Discussion:
Strange of Walton in Warwickshire
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lancast...@gmail.com
2021-03-14 16:46:46 UTC
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I have posted here before concerning the Le Strange family of Walton d'Eiville. It does not seem to be a family that attracts much interest but they are, like the Le Stranges of Hunstanton, a junior line of Le Strange who survived through the middle ages, and appeared in various historical records. After 1485, when the last of their male line died, the two heiresses were married with distant cousins of the Hunstanton line, so they have many descendants.

Some publications have touched on them:
*The antiquities of Warwickshire, by Sir William Dugdale page 577. http://books.google.be/books?id=EWhZAAAAYAAJ&pg=PA577
*'Parishes: Wellesbourne with Walton', A History of the County of Warwick: Volume 5: Kington hundred (1949), pp. 193-198. URL: http://www.british-history.ac.uk/report.aspx?compid=57073
*STRANGE, Thomas (d.1436), of Walton Deyville and Walton Maudit, Warws. and Warkworth, Northants. Published in The History of Parliament: the House of Commons 1386-1421, ed. J.S. Roskell, L. Clark, C. Rawcliffe., 1993. http://www.historyofparliamentonline.org/volume/1386-1421/member/strange-thomas-1436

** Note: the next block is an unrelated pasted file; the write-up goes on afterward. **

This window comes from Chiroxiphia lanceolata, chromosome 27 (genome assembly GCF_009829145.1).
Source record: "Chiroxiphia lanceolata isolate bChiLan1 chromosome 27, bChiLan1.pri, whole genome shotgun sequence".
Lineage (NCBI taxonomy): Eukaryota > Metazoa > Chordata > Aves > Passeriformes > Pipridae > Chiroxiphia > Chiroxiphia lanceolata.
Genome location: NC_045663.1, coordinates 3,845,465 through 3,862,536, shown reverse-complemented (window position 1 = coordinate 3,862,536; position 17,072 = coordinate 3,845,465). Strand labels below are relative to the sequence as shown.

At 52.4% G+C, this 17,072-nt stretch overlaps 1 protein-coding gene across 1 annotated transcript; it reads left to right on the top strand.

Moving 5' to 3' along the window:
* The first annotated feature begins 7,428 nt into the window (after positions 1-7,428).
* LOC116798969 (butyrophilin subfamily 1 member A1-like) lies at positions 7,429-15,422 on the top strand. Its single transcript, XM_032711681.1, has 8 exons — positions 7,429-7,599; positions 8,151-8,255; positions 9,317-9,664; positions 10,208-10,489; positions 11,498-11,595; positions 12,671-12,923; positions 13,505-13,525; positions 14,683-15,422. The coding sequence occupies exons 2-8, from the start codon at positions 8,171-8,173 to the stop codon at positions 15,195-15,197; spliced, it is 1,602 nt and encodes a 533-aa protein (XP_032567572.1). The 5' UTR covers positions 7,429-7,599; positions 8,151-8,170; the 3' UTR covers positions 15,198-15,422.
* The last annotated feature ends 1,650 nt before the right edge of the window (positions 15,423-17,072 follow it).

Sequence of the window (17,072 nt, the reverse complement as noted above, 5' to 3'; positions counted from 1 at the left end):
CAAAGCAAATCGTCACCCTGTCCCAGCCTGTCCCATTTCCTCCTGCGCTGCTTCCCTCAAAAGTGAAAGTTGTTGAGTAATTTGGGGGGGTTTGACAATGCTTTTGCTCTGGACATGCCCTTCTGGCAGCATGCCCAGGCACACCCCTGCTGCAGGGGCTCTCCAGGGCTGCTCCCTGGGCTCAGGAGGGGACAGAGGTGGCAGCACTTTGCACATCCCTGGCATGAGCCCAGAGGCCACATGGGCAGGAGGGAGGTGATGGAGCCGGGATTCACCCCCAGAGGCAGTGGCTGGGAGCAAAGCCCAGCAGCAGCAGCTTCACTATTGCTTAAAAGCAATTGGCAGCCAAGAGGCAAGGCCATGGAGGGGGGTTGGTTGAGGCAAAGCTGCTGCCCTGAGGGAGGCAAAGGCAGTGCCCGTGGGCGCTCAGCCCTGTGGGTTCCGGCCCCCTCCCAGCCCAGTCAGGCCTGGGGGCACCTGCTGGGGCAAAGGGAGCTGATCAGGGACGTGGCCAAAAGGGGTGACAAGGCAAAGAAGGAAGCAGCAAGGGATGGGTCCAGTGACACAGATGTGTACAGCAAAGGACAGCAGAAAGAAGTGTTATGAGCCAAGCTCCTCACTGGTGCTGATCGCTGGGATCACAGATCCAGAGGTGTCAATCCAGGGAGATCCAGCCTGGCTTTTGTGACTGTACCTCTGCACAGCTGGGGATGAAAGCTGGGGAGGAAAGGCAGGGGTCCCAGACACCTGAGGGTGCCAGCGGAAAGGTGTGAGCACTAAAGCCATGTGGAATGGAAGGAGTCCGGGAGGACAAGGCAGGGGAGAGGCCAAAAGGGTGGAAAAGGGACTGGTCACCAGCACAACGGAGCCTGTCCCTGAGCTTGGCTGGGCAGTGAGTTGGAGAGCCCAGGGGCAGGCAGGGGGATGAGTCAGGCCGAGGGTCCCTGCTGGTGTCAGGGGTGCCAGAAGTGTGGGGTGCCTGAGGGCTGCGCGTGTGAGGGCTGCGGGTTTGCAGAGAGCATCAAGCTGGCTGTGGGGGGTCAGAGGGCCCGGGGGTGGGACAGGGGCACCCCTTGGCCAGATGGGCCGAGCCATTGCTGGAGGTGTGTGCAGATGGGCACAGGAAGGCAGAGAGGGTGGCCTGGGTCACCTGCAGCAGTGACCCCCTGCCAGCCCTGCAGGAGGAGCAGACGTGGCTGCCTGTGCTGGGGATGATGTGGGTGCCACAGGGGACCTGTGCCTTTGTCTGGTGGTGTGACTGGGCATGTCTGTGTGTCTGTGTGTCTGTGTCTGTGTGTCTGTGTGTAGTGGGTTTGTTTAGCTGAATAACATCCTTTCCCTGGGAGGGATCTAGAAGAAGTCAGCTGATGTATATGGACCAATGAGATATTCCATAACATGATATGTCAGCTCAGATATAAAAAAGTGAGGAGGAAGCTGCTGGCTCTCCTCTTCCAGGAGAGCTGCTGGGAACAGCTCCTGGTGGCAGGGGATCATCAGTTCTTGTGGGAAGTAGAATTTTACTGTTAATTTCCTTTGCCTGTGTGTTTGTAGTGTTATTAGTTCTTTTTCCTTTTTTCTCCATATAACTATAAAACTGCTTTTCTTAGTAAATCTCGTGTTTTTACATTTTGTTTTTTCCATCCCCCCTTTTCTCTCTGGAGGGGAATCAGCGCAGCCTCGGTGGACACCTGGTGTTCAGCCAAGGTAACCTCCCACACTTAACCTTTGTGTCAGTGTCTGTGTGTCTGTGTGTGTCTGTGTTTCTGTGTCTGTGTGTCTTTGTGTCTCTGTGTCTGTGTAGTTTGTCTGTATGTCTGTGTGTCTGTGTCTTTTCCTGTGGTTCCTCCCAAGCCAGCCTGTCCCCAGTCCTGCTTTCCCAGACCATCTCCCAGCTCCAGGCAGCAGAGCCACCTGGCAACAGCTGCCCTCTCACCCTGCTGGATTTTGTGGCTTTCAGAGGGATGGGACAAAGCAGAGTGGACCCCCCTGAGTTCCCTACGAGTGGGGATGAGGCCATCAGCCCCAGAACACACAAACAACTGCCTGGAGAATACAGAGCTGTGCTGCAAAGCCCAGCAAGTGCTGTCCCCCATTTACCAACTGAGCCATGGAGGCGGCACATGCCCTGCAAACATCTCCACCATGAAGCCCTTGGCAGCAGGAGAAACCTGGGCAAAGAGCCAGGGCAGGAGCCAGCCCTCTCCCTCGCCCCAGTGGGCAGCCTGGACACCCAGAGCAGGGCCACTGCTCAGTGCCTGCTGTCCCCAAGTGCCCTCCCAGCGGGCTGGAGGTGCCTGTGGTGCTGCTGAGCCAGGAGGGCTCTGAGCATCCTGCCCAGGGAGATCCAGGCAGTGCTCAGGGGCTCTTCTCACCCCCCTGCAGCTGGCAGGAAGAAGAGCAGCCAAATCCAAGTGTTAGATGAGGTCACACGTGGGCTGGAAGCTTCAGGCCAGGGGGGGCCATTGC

From what I can see, Dugdale's 15th century pedigree is too simple, and it probably went like this (after the first generations covered by Ewen L'Estrange). I will note new proposed complications with ***.

1. John died about 1400 and his widow Mabel was alive still in 1402 https://www.british-history.ac.uk/inquis-post-mortem/vol18/pp167-187 no. 527 (The editor was thus wrong to "correct" her name. This type of thing is a constant problem for this poorly known family. John and Maud were Knockin Stranges.)
Mabel was still alive in 1405-1410 when she had papal permission for a portable alter http://www.british-history.ac.uk/cal-papal-registers/brit-ie/vol6/pp348-364

2. Alan, son, died in the French campaigns initiated by Henry V.
IPM: http://www.inquisitionspostmortem.ac.uk/view/inquisition/20-703/ or https://www.british-history.ac.uk/inquis-post-mortem/vol20/pp219-234 (no. 704)
His heiress was a minor, Alice, who died soon after.
A 1396 document confirms his parents' name and names his brothers as Michael, Thomas, John and Baldwin Strange, and Philippa and Ida as his sisters. CP 25/1/21/109, number 14. http://www.medievalgenealogy.org.uk/fines/abstracts/CP_25_1_21_109.shtml

3. Thomas, brother, eventually took over, as shown by the claim he presented in 1426 https://babel.hathitrust.org/cgi/pt?id=uc2.ark:/13960/t6542rp7k&view=1up&seq=338